Paula Findlen spoke at the Seminar in Cultural History on Wednesday, April 8, 2015. Her talk was entitled “Is a Crocodile a Work of Art? Seeing Objects in the Early Modern Cabinet of Curiosities.”

At the BGC, Dr. Findlen spoke of the crocodile as the most iconic object that we associate with the early modern cabinet of curiosities. How and why did this occur? What did it mean and for whom? Taking the crocodile as a case study of how to reconstruct the history of a singular object and its representations, this talk explored the meaning of the crocodile in and outside of the cabinet, including its prehistory before such collections existed and its afterlife in the modern era when the crocodile ceased to haunt the modern museum.

Paula Findlen is Ubaldo Pierotti Professor of Italian History, Department Chair, and Director of the Suppes Center for the History and Philosophy of Science. Previously she held positions in Stanford University (1996-2002) and in the University of California, Davis (1989-1996). Dr. Findlen earned her doctorate in History at the University of California, Berkley in 1989. Her publications include Possessing Nature: Museums, Collecting and Scientific Culture in Early Modern Italy (1994), The Italian Renaissance (2002), Merchants and Marvels (2002), Beyond Florence (2002), Athanasius Kircher: The Last Man Who Knew Everything (2004), The Contest for Knowledge (2005), Italy’s Eighteenth Century: Gender and Culture in the Age of the Grand Tour (2009), Early Modern Things: Objects and Their Histories, 1500-1800 (2013), and the English translation (with Brad Bouley and Corey Tazzara) of Renata Ago’s The Taste for Things: A History of Objects in Seventeenth-Century Rome (2013). She has recently completed a collaborative book on The Paper Museum of Cassiano dal Pozzo: A Catalogue Raisonné. Series B ~ Natural History, Part V. Fauna, Minerals and Natural Curiosities that will appear in the coming year.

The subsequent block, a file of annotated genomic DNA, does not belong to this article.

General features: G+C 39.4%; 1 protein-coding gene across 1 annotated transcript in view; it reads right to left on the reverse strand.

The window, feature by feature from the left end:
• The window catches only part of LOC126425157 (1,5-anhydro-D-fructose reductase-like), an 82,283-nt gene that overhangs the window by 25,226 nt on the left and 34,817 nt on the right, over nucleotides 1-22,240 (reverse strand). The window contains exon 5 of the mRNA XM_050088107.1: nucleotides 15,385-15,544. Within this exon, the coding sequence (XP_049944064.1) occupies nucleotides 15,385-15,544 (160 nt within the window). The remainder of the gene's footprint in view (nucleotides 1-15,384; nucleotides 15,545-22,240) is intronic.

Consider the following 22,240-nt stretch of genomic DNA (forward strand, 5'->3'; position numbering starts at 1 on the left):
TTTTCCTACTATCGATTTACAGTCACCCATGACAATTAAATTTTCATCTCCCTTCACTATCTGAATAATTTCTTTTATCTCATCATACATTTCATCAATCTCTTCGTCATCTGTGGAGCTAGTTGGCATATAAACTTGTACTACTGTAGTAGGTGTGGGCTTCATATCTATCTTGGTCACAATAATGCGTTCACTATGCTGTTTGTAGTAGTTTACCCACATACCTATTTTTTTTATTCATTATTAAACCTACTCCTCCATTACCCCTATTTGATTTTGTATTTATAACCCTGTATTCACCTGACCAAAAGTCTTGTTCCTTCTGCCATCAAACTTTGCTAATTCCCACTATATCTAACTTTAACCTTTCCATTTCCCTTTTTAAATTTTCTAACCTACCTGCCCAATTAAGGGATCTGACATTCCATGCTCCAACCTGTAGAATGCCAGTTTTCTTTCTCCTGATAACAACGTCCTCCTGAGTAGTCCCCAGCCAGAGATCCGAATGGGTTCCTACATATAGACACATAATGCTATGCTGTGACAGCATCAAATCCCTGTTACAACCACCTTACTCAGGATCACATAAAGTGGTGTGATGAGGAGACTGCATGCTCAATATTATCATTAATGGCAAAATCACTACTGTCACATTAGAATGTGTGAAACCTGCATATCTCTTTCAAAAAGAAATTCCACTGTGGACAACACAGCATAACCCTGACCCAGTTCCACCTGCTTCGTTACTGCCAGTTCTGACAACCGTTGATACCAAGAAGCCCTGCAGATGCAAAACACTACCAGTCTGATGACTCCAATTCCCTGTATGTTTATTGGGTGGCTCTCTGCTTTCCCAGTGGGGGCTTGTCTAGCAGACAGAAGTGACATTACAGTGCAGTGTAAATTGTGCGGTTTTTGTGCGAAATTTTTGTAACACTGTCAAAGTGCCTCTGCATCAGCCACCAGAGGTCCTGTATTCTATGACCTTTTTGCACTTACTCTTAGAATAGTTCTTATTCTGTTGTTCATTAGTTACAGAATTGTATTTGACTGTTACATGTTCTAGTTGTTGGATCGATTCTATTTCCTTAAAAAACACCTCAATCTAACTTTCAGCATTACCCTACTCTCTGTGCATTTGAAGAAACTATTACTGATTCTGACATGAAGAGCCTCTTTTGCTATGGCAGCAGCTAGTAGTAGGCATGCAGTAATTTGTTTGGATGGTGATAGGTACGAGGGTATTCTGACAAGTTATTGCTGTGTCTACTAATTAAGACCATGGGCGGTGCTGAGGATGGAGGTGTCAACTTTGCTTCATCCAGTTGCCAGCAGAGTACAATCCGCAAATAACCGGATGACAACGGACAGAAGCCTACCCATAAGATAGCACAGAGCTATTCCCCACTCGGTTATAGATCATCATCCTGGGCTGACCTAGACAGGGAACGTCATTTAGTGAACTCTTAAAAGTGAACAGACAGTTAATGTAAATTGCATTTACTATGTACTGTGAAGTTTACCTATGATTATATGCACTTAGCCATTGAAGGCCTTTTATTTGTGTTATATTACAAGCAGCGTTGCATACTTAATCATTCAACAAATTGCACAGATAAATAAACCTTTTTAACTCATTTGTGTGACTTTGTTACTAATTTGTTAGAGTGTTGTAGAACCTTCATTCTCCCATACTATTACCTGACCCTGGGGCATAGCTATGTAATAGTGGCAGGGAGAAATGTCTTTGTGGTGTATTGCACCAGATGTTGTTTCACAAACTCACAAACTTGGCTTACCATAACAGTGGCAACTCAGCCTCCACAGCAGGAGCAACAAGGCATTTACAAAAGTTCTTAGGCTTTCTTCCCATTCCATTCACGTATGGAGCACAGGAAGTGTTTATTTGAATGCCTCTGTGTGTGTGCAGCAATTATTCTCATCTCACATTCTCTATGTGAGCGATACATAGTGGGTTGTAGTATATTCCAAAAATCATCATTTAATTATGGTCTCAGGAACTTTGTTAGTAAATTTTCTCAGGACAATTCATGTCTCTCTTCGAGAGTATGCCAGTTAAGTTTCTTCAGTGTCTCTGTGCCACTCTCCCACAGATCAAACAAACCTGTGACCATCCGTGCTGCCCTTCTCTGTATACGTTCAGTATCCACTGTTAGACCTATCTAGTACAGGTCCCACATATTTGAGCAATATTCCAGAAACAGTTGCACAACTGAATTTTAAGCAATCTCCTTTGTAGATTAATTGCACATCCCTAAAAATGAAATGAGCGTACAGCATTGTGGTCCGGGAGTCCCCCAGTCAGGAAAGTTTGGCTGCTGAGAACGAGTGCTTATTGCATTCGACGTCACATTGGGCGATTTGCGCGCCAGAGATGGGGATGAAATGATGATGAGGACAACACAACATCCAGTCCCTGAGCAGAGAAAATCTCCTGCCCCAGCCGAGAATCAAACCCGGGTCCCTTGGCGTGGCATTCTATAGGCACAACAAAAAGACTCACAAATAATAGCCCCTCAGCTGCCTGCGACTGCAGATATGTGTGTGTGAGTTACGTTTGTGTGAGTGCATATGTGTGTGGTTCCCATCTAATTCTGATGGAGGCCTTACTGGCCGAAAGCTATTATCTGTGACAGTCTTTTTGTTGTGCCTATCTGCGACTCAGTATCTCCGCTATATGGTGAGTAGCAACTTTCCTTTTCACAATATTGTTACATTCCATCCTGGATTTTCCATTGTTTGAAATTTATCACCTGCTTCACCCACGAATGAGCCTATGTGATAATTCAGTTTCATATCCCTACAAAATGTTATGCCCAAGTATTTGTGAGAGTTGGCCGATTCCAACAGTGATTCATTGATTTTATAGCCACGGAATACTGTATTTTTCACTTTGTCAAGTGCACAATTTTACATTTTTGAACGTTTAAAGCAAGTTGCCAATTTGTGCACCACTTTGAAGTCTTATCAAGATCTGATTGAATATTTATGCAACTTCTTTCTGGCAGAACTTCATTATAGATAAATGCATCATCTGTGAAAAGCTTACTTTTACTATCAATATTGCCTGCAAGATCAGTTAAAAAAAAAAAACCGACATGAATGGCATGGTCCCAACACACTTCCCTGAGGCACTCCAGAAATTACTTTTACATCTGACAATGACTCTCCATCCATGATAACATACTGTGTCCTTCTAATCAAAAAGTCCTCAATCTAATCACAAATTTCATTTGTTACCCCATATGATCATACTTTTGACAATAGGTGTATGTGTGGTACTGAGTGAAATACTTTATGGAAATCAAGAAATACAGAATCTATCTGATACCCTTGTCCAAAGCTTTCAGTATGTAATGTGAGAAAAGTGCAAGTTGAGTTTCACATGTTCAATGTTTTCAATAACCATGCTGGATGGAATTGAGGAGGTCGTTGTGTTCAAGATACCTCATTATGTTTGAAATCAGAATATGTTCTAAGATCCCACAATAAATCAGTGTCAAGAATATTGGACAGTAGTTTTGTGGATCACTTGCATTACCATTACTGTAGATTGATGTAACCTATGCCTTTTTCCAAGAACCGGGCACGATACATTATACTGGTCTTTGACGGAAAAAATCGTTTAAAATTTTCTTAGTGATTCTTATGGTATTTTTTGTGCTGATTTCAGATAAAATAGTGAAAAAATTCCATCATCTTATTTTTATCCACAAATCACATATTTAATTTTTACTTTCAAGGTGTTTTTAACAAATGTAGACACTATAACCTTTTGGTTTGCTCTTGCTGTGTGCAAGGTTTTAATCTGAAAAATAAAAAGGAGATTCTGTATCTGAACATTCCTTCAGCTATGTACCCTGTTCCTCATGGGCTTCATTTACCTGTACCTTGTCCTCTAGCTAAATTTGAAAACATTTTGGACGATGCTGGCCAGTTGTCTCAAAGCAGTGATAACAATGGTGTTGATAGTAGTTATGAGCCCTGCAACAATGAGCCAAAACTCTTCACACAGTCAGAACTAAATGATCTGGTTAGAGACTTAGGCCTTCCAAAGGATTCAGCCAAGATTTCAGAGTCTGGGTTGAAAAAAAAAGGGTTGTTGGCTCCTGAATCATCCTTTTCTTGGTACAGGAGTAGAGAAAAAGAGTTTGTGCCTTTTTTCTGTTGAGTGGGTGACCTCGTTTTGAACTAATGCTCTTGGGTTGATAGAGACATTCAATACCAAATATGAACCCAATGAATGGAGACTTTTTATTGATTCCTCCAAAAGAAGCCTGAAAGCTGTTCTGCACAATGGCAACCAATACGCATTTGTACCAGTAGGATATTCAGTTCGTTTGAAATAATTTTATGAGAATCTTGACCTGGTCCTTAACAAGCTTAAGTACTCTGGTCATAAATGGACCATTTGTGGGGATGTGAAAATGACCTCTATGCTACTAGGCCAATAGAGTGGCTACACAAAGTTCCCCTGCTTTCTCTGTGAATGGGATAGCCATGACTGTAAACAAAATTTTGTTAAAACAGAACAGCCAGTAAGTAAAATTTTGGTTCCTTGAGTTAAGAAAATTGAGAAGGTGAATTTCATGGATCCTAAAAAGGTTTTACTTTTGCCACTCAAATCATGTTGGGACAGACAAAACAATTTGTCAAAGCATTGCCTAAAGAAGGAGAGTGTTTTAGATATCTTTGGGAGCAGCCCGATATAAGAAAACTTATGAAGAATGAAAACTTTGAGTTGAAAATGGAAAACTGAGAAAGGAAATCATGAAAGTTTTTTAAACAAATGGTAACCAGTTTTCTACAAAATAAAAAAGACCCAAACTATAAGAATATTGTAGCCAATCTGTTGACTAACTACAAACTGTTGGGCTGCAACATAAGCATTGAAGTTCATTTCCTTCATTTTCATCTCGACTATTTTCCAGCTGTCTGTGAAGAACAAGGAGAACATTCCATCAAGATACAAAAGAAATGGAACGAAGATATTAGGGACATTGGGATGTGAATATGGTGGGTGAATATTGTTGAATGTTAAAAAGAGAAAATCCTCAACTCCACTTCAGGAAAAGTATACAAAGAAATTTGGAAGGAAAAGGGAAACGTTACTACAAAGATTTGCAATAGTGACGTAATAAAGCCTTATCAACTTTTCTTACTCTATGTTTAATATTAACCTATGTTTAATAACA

Dr. Findlen is the recipient of the Howard Marraro Prize for best book in Italian History (American Catholic Historical Association, 1995), the Pfizer Prize for best book in a three-year period (History of Science Society, 1996), and the Margaret W. Rossiter History of Women in Science Prize for best article in a three-year period (History of Science Society, 2004). She continues to think about the early history of museums and collecting, and lately has been writing about the history of the Uffizi Gallery as well as the fossil collection and drawings of the seventeenth-century Sicilian painter Agostino Scilla.